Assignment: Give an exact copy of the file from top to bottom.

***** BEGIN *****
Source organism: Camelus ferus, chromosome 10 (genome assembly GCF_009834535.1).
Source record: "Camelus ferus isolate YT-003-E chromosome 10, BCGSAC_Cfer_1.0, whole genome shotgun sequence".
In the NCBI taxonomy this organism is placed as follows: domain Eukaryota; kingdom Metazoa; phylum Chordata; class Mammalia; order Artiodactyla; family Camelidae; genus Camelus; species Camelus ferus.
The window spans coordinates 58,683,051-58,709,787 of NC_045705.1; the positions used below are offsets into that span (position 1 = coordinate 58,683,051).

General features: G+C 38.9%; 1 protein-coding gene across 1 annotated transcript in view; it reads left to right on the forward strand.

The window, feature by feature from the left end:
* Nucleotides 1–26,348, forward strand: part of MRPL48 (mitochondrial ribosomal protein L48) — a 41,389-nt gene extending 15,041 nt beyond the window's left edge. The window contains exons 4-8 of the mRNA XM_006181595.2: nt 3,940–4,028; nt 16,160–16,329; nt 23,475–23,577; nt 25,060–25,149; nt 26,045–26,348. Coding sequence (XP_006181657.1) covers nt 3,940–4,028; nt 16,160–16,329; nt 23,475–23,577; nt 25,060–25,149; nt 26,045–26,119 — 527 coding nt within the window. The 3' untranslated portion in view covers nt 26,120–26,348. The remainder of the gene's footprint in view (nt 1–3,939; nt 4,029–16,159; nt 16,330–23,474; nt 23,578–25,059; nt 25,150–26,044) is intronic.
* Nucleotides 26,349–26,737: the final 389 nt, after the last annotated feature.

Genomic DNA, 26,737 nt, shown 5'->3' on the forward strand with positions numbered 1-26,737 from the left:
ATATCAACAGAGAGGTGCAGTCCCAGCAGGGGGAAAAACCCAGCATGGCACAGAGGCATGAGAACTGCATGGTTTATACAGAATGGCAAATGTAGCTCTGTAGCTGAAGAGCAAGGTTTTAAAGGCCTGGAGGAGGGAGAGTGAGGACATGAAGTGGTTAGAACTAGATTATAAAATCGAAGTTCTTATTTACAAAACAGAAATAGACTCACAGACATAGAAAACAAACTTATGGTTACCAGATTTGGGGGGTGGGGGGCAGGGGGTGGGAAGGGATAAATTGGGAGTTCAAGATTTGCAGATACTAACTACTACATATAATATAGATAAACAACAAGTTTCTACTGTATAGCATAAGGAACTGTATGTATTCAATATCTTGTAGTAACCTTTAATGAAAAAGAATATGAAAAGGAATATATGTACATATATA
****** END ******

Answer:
Source organism: Camelus ferus, chromosome 10 (genome assembly GCF_009834535.1).
Source record: "Camelus ferus isolate YT-003-E chromosome 10, BCGSAC_Cfer_1.0, whole genome shotgun sequence".
In the NCBI taxonomy this organism is placed as follows: domain Eukaryota; kingdom Metazoa; phylum Chordata; class Mammalia; order Artiodactyla; family Camelidae; genus Camelus; species Camelus ferus.
The window spans coordinates 58,683,051-58,709,787 of NC_045705.1; the positions used below are offsets into that span (position 1 = coordinate 58,683,051).

General features: G+C 38.9%; 1 protein-coding gene across 1 annotated transcript in view; it reads left to right on the forward strand.

The window, feature by feature from the left end:
* Nucleotides 1–26,348, forward strand: part of MRPL48 (mitochondrial ribosomal protein L48) — a 41,389-nt gene extending 15,041 nt beyond the window's left edge. The window contains exons 4-8 of the mRNA XM_006181595.2: nt 3,940–4,028; nt 16,160–16,329; nt 23,475–23,577; nt 25,060–25,149; nt 26,045–26,348. Coding sequence (XP_006181657.1) covers nt 3,940–4,028; nt 16,160–16,329; nt 23,475–23,577; nt 25,060–25,149; nt 26,045–26,119 — 527 coding nt within the window. The 3' untranslated portion in view covers nt 26,120–26,348. The remainder of the gene's footprint in view (nt 1–3,939; nt 4,029–16,159; nt 16,330–23,474; nt 23,578–25,059; nt 25,150–26,044) is intronic.
* Nucleotides 26,349–26,737: the final 389 nt, after the last annotated feature.

Genomic DNA, 26,737 nt, shown 5'->3' on the forward strand with positions numbered 1-26,737 from the left:
ATATCAACAGAGAGGTGCAGTCCCAGCAGGGGGAAAAACCCAGCATGGCACAGAGGCATGAGAACTGCATGGTTTATACAGAATGGCAAATGTAGCTCTGTAGCTGAAGAGCAAGGTTTTAAAGGCCTGGAGGAGGGAGAGTGAGGACATGAAGTGGTTAGAACTAGATTATAAAATCGAAGTTCTTATTTACAAAACAGAAATAGACTCACAGACATAGAAAACAAACTTATGGTTACCAGATTTGGGGGGTGGGGGGCAGGGGGTGGGAAGGGATAAATTGGGAGTTCAAGATTTGCAGATACTAACTACTACATATAATATAGATAAACAACAAGTTTCTACTGTATAGCATAAGGAACTGTATGTATTCAATATCTTGTAGTAACCTTTAATGAAAAAGAATATGAAAAGGAATATATGTACATATATA